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The Epilogue We’ve Been Holding Our Breath For

by on January 13, 2013

Dark Knight Rises

Needless to say, The Dark Knight Rises was the most awaited movie of the year…

It’s been 8 years since Harvey Dent passed away. Thanks to the Harvey Dent Act, organized crime has been brought under control and Gotham is safe. For Gotham, the services of Batman, the ‘murderer’ of Dent is not required anymore. They despise the caped crusader. Christian Bale has never been more baleful than as the crippled Wayne, eight years as a recluse in Wayne Manor, tended by Alfred (Michael Caine). Having taken the rap for the late Gotham DA, Wayne is the disgraced hero in exile, much like Philoctetes, the Greek archer who Ulysses must entice back to end the Trojan war. What faces Gotham is a nihilistic movement spearheaded by Bane and assisted by capitalist interests and bankers. It starts with an assault on the Stock Exchange, continues with the theft of a nuclear device, and leads up to a familiar countdown to annihilation. Bane represents himself as a liberator but he’s really a destroyer, a deceiver of a weak, easily misled populace. The contemporary parallels are clear, though the underlying politics are somewhat confused.

What TDKR lacks is a great villain. Then again, after The Joker, any other villain would find it hard to fill his shoes. If you didn’t realize it back in 2008, you should realize now just how much Heath Ledger brought to the table. Now, I don’t want to spoil anything but Bane can’t hold a candle to The Joker. The latter killed Rachael, turned Harvey Dent into a villain and destroyed Batman’s image. When you see Bruce Wayne in the final chapter, he’s a shell of a man, a crippled recluse of 8 years. However, TDKR fails to do what its predecessor so successfully did – blur the lines between dark and light, heroes and villains, black and white.

To Nolan’s credit – and I expected no less of him – he manages to tie up every lose end with this thriller of a finale to the best Batman rendition ever. His interpretation of Bane is nothing short of brilliance – right from his appearance to his back story. However, for some reason he failed to add that kind of depth to Anne Hathaway’s Catwoman. The best performance in the movie, unsurprisingly, came from Michael Caine. The scene where he breaks down in front of the graves is the most emotionally saturated scene I’ve seen so far this year.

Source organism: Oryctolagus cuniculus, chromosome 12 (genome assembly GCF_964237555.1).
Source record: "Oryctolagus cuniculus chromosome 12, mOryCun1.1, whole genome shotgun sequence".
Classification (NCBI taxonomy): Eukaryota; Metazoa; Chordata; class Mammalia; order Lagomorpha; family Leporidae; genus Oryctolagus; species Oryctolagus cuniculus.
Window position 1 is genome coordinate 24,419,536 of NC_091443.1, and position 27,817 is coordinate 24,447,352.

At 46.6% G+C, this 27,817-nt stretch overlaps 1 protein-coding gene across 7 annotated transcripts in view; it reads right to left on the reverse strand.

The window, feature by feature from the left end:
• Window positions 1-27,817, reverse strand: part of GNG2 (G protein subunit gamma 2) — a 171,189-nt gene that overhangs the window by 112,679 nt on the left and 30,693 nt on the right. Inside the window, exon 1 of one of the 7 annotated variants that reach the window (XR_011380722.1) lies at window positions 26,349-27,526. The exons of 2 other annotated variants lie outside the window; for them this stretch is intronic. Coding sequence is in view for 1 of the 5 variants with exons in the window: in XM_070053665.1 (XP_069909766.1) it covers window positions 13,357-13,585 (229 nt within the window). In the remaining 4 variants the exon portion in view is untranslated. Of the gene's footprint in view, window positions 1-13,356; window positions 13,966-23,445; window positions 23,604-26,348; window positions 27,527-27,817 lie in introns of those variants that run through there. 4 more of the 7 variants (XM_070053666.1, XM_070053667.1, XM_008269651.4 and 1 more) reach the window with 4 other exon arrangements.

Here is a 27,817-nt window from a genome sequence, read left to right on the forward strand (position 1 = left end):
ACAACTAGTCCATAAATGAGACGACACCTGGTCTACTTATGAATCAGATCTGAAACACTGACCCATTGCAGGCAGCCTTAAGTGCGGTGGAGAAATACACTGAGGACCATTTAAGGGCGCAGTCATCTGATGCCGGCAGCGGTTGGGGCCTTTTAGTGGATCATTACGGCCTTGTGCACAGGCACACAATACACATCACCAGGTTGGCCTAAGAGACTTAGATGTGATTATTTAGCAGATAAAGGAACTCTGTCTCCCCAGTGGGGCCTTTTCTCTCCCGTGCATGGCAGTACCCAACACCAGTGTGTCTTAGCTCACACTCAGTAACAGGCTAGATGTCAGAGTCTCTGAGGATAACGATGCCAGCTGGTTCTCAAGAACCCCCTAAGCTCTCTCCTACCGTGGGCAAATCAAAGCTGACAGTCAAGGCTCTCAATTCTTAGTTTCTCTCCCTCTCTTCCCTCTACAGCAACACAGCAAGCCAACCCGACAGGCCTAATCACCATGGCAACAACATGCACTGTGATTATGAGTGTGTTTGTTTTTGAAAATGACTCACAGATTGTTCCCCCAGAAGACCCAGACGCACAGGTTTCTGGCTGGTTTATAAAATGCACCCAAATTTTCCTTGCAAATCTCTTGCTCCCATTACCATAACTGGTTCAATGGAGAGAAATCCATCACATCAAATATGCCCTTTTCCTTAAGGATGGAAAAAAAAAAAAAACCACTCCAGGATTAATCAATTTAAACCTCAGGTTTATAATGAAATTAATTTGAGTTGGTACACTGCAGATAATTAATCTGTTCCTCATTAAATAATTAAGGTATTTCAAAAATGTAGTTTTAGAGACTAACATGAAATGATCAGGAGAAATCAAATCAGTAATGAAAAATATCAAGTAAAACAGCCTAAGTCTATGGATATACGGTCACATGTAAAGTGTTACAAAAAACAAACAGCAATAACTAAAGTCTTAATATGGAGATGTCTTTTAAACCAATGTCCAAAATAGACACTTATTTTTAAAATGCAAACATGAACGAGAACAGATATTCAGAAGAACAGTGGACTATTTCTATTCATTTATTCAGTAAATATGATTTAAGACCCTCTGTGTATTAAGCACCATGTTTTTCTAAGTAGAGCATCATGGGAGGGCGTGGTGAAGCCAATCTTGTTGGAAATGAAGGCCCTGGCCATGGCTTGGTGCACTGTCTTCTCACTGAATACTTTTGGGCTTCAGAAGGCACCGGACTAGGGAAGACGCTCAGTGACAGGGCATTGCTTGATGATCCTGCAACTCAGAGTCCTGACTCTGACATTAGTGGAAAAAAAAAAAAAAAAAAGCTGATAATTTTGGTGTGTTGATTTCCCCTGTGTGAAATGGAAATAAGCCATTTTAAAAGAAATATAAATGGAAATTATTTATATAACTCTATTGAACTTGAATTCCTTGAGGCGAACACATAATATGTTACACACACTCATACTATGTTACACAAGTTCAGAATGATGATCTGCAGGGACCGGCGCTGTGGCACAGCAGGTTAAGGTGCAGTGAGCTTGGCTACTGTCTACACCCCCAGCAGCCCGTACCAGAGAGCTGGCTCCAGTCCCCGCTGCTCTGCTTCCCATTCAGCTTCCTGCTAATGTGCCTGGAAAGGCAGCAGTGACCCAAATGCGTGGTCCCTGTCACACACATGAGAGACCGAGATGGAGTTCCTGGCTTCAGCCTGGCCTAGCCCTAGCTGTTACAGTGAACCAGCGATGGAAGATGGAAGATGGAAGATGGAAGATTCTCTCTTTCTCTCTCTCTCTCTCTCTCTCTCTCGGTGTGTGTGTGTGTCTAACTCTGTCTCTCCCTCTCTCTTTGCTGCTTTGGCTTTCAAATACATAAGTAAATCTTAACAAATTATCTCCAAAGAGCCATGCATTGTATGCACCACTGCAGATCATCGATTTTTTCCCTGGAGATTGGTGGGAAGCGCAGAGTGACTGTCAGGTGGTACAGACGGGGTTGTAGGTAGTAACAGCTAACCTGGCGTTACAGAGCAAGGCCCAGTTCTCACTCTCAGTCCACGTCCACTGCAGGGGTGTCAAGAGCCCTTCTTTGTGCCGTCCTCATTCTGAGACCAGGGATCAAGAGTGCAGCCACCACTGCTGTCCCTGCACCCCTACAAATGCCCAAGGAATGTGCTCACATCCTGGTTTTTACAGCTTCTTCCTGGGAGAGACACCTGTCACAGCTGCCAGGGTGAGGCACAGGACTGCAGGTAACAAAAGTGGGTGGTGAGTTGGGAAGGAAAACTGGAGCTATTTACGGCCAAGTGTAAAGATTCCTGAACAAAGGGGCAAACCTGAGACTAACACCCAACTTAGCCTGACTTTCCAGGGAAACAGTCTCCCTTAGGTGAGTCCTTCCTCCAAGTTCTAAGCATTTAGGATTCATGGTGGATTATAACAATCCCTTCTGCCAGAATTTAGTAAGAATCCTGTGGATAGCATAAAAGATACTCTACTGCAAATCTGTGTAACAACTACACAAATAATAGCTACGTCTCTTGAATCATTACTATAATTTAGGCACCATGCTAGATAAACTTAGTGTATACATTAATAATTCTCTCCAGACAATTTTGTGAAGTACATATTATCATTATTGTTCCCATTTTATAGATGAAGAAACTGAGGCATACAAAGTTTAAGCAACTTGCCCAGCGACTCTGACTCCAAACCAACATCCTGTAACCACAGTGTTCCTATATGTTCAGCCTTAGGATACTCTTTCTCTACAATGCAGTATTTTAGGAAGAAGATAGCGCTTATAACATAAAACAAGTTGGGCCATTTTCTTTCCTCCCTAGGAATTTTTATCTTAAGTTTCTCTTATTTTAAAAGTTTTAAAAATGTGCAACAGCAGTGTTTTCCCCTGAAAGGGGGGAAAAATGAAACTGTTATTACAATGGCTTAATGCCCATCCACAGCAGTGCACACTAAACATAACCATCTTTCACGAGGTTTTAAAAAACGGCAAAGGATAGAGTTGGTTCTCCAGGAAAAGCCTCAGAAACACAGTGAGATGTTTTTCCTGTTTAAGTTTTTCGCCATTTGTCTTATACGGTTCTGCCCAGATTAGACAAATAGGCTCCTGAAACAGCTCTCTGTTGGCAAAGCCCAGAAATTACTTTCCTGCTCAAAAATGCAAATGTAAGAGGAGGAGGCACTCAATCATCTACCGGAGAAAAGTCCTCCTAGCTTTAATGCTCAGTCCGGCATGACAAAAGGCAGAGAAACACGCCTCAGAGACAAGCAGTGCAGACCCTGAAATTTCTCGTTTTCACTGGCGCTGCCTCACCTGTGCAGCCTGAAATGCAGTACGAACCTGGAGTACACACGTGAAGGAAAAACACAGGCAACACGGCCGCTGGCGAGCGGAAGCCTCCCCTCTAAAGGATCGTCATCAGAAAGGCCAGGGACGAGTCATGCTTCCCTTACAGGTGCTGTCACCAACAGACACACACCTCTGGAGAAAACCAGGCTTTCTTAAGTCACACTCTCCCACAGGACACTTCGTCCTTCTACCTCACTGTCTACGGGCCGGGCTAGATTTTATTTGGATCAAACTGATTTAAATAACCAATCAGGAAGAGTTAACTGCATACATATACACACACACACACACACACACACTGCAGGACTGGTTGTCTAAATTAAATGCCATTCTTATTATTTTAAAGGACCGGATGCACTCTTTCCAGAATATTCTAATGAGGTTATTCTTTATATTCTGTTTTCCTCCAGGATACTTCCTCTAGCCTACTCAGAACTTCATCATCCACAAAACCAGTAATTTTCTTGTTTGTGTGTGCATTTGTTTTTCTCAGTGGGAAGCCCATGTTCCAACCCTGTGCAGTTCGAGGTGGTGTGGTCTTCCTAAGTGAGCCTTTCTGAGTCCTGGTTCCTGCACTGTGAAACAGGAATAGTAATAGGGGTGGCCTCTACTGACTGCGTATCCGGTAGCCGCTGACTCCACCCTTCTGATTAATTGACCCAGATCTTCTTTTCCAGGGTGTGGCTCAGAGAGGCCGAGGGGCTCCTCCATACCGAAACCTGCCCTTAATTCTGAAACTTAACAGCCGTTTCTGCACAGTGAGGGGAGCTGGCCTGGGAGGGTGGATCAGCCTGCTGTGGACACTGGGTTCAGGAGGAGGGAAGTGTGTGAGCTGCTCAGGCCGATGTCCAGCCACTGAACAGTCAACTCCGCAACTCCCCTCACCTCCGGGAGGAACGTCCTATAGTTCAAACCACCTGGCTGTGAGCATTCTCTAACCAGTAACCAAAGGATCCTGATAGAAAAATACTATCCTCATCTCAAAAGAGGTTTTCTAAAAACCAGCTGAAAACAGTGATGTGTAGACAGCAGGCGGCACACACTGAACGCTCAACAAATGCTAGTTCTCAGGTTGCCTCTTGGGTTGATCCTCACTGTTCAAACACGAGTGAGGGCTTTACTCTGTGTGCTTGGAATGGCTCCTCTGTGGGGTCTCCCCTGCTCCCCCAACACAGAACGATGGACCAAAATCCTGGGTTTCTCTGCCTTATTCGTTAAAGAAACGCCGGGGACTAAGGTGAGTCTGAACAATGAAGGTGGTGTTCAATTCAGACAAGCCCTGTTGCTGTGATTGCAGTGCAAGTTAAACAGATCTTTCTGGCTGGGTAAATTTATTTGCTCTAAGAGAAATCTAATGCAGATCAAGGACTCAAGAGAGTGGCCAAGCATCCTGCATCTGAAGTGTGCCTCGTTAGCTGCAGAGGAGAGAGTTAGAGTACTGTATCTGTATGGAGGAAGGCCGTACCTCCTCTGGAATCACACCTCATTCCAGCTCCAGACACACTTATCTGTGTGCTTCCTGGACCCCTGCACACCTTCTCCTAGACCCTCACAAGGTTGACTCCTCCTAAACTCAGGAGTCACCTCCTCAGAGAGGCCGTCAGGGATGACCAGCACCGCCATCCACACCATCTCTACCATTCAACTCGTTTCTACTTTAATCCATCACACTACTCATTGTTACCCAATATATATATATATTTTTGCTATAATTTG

Nolan has constantly delivered right since his debut “Following”.  With Batman Begins he had already done something with the franchise which nobody had succeeded in doing –not even Tim Burton. And then came The Dark Knight and I don’t think I need to say much about that one. On either side of TDK, Nolan had made The Prestige and Inception, both films of exceptional brilliance and – like all other Nolan films – they too had the signature Nolan touches. To be fair, TDKR, did, at times as well. But the epilogue was, surprisingly, quite unNolanisque. I guess for many people, it might be a fitting end to a brilliant series but for hardcore Nolan fans it will be a little disappointing. Where TDKR shines though, is in its screenplay. The Nolan brothers yet again prove how much a great screenplay can take the movie forward.

Even though the film starred some of my favourite film personalities like Christian Bale, Joseph Gordon-Levitt, Marion Cortillard and Michael Caine, and is directed by arguably one of the finest directors of modern cinema, The Dark Knight Rises failed to live up to its (albeit momentous) expectations.


From → films

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